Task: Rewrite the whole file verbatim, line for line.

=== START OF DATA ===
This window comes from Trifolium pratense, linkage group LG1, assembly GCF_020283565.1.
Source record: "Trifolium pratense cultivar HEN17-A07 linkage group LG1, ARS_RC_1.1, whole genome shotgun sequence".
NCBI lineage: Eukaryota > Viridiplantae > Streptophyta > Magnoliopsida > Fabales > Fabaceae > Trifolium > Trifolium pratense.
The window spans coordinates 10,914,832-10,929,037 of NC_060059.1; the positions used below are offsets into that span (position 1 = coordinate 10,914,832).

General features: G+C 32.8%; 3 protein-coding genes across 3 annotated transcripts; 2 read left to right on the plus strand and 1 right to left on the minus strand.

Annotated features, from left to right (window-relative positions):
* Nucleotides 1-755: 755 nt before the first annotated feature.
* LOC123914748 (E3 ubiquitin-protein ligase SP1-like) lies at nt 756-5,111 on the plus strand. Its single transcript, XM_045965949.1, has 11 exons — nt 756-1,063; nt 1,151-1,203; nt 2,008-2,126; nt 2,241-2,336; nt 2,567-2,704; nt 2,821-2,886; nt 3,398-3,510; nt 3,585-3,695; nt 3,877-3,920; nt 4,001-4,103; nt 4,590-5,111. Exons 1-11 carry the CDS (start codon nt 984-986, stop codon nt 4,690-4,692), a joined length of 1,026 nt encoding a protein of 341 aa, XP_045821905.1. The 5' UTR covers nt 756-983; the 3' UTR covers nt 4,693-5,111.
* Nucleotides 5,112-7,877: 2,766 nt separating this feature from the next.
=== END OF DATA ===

This window comes from Trifolium pratense, linkage group LG1, assembly GCF_020283565.1.
Source record: "Trifolium pratense cultivar HEN17-A07 linkage group LG1, ARS_RC_1.1, whole genome shotgun sequence".
NCBI lineage: Eukaryota > Viridiplantae > Streptophyta > Magnoliopsida > Fabales > Fabaceae > Trifolium > Trifolium pratense.
The window spans coordinates 10,914,832-10,929,037 of NC_060059.1; the positions used below are offsets into that span (position 1 = coordinate 10,914,832).

General features: G+C 32.8%; 3 protein-coding genes across 3 annotated transcripts; 2 read left to right on the plus strand and 1 right to left on the minus strand.

Annotated features, from left to right (window-relative positions):
* Nucleotides 1-755: 755 nt before the first annotated feature.
* LOC123914748 (E3 ubiquitin-protein ligase SP1-like) lies at nt 756-5,111 on the plus strand. Its single transcript, XM_045965949.1, has 11 exons — nt 756-1,063; nt 1,151-1,203; nt 2,008-2,126; nt 2,241-2,336; nt 2,567-2,704; nt 2,821-2,886; nt 3,398-3,510; nt 3,585-3,695; nt 3,877-3,920; nt 4,001-4,103; nt 4,590-5,111. Exons 1-11 carry the CDS (start codon nt 984-986, stop codon nt 4,690-4,692), a joined length of 1,026 nt encoding a protein of 341 aa, XP_045821905.1. The 5' UTR covers nt 756-983; the 3' UTR covers nt 4,693-5,111.
* Nucleotides 5,112-7,877: 2,766 nt separating this feature from the next.